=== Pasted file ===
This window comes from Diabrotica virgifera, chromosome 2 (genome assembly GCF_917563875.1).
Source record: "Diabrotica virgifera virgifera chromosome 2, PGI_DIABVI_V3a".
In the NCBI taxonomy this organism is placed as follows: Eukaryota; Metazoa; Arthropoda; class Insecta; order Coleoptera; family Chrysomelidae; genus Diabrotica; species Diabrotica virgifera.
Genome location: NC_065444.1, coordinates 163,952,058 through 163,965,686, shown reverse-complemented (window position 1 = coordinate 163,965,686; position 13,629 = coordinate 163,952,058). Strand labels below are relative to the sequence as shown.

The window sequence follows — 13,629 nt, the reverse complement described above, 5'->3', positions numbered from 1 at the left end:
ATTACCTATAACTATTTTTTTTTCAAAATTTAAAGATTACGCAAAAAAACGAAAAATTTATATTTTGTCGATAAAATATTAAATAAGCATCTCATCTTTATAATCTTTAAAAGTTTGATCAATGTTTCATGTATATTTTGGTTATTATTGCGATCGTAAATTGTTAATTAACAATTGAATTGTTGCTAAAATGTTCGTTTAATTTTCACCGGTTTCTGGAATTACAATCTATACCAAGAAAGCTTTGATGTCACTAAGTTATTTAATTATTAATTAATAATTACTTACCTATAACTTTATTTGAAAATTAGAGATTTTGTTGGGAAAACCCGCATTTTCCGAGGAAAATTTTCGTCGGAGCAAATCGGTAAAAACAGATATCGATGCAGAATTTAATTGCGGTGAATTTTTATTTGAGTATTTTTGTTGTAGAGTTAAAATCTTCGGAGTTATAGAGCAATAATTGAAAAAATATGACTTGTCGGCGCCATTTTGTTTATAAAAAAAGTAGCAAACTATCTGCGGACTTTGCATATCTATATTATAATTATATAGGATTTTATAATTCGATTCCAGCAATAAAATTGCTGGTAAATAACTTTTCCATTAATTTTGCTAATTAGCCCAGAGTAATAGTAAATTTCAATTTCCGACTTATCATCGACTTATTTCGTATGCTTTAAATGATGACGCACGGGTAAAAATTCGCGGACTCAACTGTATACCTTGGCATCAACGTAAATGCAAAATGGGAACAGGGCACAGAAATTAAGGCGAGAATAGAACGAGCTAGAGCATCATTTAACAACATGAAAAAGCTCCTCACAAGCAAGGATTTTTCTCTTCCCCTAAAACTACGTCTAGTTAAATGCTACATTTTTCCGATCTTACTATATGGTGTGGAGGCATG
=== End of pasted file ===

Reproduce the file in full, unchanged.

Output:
This window comes from Diabrotica virgifera, chromosome 2 (genome assembly GCF_917563875.1).
Source record: "Diabrotica virgifera virgifera chromosome 2, PGI_DIABVI_V3a".
In the NCBI taxonomy this organism is placed as follows: Eukaryota; Metazoa; Arthropoda; class Insecta; order Coleoptera; family Chrysomelidae; genus Diabrotica; species Diabrotica virgifera.
Genome location: NC_065444.1, coordinates 163,952,058 through 163,965,686, shown reverse-complemented (window position 1 = coordinate 163,965,686; position 13,629 = coordinate 163,952,058). Strand labels below are relative to the sequence as shown.

The window sequence follows — 13,629 nt, the reverse complement described above, 5'->3', positions numbered from 1 at the left end:
ATTACCTATAACTATTTTTTTTTCAAAATTTAAAGATTACGCAAAAAAACGAAAAATTTATATTTTGTCGATAAAATATTAAATAAGCATCTCATCTTTATAATCTTTAAAAGTTTGATCAATGTTTCATGTATATTTTGGTTATTATTGCGATCGTAAATTGTTAATTAACAATTGAATTGTTGCTAAAATGTTCGTTTAATTTTCACCGGTTTCTGGAATTACAATCTATACCAAGAAAGCTTTGATGTCACTAAGTTATTTAATTATTAATTAATAATTACTTACCTATAACTTTATTTGAAAATTAGAGATTTTGTTGGGAAAACCCGCATTTTCCGAGGAAAATTTTCGTCGGAGCAAATCGGTAAAAACAGATATCGATGCAGAATTTAATTGCGGTGAATTTTTATTTGAGTATTTTTGTTGTAGAGTTAAAATCTTCGGAGTTATAGAGCAATAATTGAAAAAATATGACTTGTCGGCGCCATTTTGTTTATAAAAAAAGTAGCAAACTATCTGCGGACTTTGCATATCTATATTATAATTATATAGGATTTTATAATTCGATTCCAGCAATAAAATTGCTGGTAAATAACTTTTCCATTAATTTTGCTAATTAGCCCAGAGTAATAGTAAATTTCAATTTCCGACTTATCATCGACTTATTTCGTATGCTTTAAATGATGACGCACGGGTAAAAATTCGCGGACTCAACTGTATACCTTGGCATCAACGTAAATGCAAAATGGGAACAGGGCACAGAAATTAAGGCGAGAATAGAACGAGCTAGAGCATCATTTAACAACATGAAAAAGCTCCTCACAAGCAAGGATTTTTCTCTTCCCCTAAAACTACGTCTAGTTAAATGCTACATTTTTCCGATCTTACTATATGGTGTGGAGGCATG